Flightplan

Flightplan

2.0 out of 52.0 out of 52.0 out of 52.0 out of 5 2.0

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How unfortunate that this thriller at 40,000 feet comes so soon after the release of Red Eye, which milked its handful of queasy mid-flight jitters and had the decency of wrapping itself up with relative expediency. It was swift, unpretentious, and disposable—a quick fix for the mainstream set. The reason we feel gratitude for such a minor effort is because it jerks us off nice and fast, as opposed to being a dull tease like Flightplan. Grieving widow Kyle Pratt (Jodie Foster) is attached to her six-year-old daughter Julia (Marlene Lawston), and her sanity is put to the test when her daughter vanishes during a Transatlantic flight and none of the flight crew or passengers remember seeing her on board. This leads to an interminable search, with Kyle questioning her fragile grip on sanity. Foster remains a compelling heroine of the “strong yet fragile” variety, and she finds excellent foils in Peter Sarsgaard’s smarmy air marshal and Sean Bean’s well-intentioned but increasingly frustrated captain. The audience may well identify with Sarsgaard and Bean, since Foster’s endless teeth-grinding and complaining are a patience tester, pitching her performance so intense, raw, and grating that the deck is stacked way against our believing her. The racial profiling and threats of terrorism that eke their way into any thriller on a plane nowadays feel like they’ve been checked off a screenwriter’s to-do list, as does the “heroine strikes back” burst of vengeance. The camera swoops around like David Fincher in hyperactive mode, but it doesn’t speed up the proceedings so much as weigh them down in excess. If the crocodile tears and humorlessness of the drama aren’t enough to goof on, the third act revelation has to be seen to be believed. By Hollywood standards, it’s the predictable outcome we’ve come to expect, but the more cardinal offense here is that this is a story where you can’t imagine a satisfying outcome. If the daughter was never there, we’ve been watching a madwoman walk over everyone for nearly two hours. And if she was there, the explanation would amount to sheer ludicrousness. Talk about lose-lose. If Red Eye is still playing, at least you can plan to waste your time a little more efficiently.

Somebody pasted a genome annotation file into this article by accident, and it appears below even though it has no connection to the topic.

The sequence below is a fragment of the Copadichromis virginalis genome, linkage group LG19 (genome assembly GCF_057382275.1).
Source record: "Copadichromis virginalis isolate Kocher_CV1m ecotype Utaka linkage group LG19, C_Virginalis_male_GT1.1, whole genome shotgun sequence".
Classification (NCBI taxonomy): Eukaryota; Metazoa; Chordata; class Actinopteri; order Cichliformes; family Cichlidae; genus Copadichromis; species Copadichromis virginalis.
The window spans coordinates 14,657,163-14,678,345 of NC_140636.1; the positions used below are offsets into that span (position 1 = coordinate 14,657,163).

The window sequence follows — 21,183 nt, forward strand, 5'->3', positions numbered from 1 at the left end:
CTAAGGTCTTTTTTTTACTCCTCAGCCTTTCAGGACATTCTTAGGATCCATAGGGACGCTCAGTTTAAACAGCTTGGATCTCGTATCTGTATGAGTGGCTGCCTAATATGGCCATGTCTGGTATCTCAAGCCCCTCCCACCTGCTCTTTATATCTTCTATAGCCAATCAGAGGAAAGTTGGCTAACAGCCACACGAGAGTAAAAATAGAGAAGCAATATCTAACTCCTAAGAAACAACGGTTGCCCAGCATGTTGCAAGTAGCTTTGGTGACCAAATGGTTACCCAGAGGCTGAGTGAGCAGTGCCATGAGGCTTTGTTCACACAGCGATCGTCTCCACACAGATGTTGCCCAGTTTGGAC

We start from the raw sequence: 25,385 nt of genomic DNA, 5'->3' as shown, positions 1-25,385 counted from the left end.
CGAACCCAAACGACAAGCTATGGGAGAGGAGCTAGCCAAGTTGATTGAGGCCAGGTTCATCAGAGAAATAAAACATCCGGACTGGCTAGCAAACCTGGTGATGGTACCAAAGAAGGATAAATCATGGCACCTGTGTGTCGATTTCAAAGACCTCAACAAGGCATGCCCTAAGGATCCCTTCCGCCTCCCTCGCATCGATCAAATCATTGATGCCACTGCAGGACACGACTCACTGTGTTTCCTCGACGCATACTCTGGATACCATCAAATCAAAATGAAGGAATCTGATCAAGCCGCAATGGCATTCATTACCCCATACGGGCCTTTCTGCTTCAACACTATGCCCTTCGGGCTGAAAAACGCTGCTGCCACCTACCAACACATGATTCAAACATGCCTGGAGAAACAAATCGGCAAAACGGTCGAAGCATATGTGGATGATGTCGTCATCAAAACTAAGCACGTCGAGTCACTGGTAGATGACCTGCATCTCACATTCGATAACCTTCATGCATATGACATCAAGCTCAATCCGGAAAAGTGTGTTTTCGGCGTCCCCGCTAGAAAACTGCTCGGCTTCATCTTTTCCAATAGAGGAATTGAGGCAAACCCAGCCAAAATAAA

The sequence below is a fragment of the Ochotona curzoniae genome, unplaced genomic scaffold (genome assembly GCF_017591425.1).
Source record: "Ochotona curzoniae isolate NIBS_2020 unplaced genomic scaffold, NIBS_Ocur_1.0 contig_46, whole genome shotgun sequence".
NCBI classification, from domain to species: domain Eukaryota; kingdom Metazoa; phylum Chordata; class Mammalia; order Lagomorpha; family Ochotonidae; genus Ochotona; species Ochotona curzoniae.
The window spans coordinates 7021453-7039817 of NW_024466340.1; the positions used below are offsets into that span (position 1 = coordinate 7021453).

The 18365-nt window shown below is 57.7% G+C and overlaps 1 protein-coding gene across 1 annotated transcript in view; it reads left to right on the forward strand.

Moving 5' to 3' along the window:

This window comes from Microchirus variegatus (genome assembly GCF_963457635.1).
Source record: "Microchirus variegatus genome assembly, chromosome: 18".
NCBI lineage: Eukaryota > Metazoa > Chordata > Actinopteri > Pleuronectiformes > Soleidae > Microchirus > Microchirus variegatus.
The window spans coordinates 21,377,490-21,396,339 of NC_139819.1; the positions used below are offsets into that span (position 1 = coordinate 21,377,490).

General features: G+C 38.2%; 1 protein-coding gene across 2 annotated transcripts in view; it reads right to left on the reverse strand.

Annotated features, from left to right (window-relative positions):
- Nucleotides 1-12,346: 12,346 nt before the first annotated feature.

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DVD | Soundtrack
Distributor
Touchstone Pictures
Runtime
98 min
Rating
PG-13
Year
2005
Director
Robert Schwentke
Screenwriter
Peter A. Dowling, Billy Ray
Cast
Jodie Foster, Peter Sarsgaard, Sean Bean, Erika Christensen, Greta Scacchi